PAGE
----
Chemogenetic silencing of hippocampus and amygdala reveals a double dissociation in periadolescent obesogenic diet-induced memory alterations

Fabien Naneix, Ioannis Bakoyiannis, Marianela Santoyo-Zedillo, Clémentine Bosch-Bouju, Gustavo Pacheco-Lopez, Etienne Coutureau, Guillaume Ferreira* (Corresponding Author)

*Corresponding author for this work

Research output: Contribution to journalArticlepeer-review

3 Citations (Scopus)


In addition to numerous metabolic comorbidities, obesity is associated with several adverse neurobiological outcomes, especially learning and memory alterations. Obesity prevalence is rising dramatically in youth and is persisting in adulthood. This is especially worrying since adolescence is a crucial period for the maturation of certain brain regions playing a central role in memory processes such as the hippocampus and the amygdala. We previously showed that periadolescent, but not adult, exposure to obesogenic high-fat diet (HFD) had opposite effects on hippocampus- and amygdala-dependent memory, impairing the former and enhancing the latter. However, the causal role of these two brain regions in periadolescent HFD-induced memory alterations remains unclear. Here, we first showed that periadolescent HFD induced long-term, but not short-term, object recognition memory deficits, specifically when rats were exposed to a novel context. Using chemogenetic approaches to inhibit targeted brain regions, we then demonstrated that recognition memory deficits are dependent on the activity of the ventral hippocampus, but not the basolateral amygdala. On the contrary, the HFD- induced enhancement of conditioned odor aversion specifically requires amygdala activity. Taken together, these findings suggest that HFD consumption throughout adolescence impairs long-term object recognition memory through alterations of ventral hippocampal activity during memory acquisition. Moreover, these results further highlight the bidirectional effects of adolescent HFD on hippocampal and amygdala functions.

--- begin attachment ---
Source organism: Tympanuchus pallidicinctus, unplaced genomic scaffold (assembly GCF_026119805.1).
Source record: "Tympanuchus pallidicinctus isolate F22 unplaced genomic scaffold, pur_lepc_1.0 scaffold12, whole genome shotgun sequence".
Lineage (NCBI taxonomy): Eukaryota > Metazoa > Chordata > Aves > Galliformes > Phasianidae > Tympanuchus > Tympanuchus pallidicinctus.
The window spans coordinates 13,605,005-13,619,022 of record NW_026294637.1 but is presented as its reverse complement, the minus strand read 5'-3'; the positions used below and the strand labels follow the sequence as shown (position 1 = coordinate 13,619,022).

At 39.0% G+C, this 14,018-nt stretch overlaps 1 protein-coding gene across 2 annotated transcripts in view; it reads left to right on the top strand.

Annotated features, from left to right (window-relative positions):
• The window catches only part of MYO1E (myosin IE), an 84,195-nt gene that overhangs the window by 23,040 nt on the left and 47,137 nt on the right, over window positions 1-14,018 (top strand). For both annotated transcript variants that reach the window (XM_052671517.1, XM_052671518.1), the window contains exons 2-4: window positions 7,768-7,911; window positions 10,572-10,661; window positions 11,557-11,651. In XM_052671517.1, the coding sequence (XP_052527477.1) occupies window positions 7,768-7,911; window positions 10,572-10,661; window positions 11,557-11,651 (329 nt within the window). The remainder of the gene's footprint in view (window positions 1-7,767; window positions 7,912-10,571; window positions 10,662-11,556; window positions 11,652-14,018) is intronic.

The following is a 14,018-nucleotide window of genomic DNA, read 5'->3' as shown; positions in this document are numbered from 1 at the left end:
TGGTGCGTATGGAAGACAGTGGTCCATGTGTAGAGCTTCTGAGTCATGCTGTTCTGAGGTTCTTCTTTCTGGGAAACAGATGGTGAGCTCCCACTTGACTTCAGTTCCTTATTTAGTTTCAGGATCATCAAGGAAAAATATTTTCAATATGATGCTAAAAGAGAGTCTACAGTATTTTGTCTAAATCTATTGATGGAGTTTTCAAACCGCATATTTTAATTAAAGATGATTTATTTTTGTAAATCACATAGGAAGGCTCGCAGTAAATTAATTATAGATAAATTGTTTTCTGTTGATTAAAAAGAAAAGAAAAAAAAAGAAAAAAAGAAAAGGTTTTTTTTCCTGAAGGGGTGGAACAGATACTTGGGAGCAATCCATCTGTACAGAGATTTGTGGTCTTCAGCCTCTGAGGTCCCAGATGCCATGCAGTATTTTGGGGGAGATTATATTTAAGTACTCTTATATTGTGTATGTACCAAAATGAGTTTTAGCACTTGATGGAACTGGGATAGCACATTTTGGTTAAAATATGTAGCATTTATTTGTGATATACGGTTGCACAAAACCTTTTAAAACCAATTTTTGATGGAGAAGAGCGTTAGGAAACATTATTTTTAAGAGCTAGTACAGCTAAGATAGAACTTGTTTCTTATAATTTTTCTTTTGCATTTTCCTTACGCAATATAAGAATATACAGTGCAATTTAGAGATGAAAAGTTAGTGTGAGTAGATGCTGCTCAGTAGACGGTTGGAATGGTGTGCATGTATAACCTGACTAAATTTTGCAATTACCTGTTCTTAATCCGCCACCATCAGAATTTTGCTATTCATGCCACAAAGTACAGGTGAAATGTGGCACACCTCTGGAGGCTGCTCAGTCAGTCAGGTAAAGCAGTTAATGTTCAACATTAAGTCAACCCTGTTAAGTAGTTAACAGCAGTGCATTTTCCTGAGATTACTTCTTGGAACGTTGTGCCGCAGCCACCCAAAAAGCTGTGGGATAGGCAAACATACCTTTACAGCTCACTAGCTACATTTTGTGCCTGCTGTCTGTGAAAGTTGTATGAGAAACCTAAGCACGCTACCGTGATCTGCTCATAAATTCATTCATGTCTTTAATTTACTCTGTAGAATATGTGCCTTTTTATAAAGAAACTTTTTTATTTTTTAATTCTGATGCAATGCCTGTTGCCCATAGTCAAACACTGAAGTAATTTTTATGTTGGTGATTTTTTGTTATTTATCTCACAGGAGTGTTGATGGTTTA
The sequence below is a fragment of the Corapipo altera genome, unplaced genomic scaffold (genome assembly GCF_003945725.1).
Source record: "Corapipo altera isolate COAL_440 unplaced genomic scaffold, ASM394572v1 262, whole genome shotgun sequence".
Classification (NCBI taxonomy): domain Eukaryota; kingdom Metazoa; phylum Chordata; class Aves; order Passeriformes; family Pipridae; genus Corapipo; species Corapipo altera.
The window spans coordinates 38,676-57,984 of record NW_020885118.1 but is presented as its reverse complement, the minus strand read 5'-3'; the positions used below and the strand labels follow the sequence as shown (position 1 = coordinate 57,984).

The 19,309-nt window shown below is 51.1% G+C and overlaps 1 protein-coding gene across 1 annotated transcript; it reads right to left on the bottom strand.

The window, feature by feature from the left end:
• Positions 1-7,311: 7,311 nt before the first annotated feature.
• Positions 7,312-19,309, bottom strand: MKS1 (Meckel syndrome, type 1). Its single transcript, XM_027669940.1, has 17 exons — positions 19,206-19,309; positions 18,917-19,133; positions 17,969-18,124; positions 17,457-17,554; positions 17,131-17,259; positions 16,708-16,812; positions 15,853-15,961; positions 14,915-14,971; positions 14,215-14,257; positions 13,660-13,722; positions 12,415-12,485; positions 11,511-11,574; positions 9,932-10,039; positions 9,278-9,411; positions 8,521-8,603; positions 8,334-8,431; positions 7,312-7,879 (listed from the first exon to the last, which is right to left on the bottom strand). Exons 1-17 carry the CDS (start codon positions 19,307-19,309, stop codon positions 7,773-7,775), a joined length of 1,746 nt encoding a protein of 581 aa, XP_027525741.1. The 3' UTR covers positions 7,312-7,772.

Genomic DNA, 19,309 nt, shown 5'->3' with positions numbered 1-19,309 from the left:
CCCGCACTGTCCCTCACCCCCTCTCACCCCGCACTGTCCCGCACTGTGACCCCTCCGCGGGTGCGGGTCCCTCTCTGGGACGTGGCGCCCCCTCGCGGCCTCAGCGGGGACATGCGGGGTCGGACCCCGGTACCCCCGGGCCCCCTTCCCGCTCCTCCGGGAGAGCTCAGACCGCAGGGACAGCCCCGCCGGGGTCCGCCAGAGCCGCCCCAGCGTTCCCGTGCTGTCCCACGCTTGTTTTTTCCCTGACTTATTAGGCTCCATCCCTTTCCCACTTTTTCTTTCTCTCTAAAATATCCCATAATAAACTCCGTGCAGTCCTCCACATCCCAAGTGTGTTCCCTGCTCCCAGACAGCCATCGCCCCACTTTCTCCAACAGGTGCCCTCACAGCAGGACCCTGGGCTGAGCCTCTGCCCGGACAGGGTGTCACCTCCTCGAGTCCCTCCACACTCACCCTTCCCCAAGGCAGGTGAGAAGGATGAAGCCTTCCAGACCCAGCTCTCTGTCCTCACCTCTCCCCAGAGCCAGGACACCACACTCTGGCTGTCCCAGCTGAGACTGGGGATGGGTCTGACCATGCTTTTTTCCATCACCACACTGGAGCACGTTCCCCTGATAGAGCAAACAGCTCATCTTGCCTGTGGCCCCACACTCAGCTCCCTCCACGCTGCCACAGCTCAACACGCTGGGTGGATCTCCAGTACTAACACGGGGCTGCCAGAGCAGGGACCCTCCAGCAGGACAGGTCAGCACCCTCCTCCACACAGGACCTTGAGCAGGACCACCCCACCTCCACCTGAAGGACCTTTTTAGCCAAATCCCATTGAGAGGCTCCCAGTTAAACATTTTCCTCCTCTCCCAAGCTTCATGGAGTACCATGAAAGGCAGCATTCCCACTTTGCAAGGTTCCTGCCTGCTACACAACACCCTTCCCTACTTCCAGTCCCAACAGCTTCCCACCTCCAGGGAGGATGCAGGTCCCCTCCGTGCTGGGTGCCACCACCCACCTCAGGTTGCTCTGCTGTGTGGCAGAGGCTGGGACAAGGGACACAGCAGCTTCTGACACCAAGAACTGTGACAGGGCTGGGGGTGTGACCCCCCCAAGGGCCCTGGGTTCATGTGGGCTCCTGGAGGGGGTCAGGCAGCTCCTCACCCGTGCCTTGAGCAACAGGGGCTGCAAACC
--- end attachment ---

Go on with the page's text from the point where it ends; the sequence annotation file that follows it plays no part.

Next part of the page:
Original languageEnglish
Article number107354
JournalNeurobiology of Learning and Memory
Early online date2 Dec 2020
Publication statusPublished - Feb 2021


  • obesity
  • Adolescence
  • memory
  • hippocampus
  • amygdala
  • Obesity
  • Amygdala
  • Memory
  • Hippocampus


Dive into the research topics of 'Chemogenetic silencing of hippocampus and amygdala reveals a double dissociation in periadolescent obesogenic diet-induced memory alterations'. Together they form a unique fingerprint.

Cite this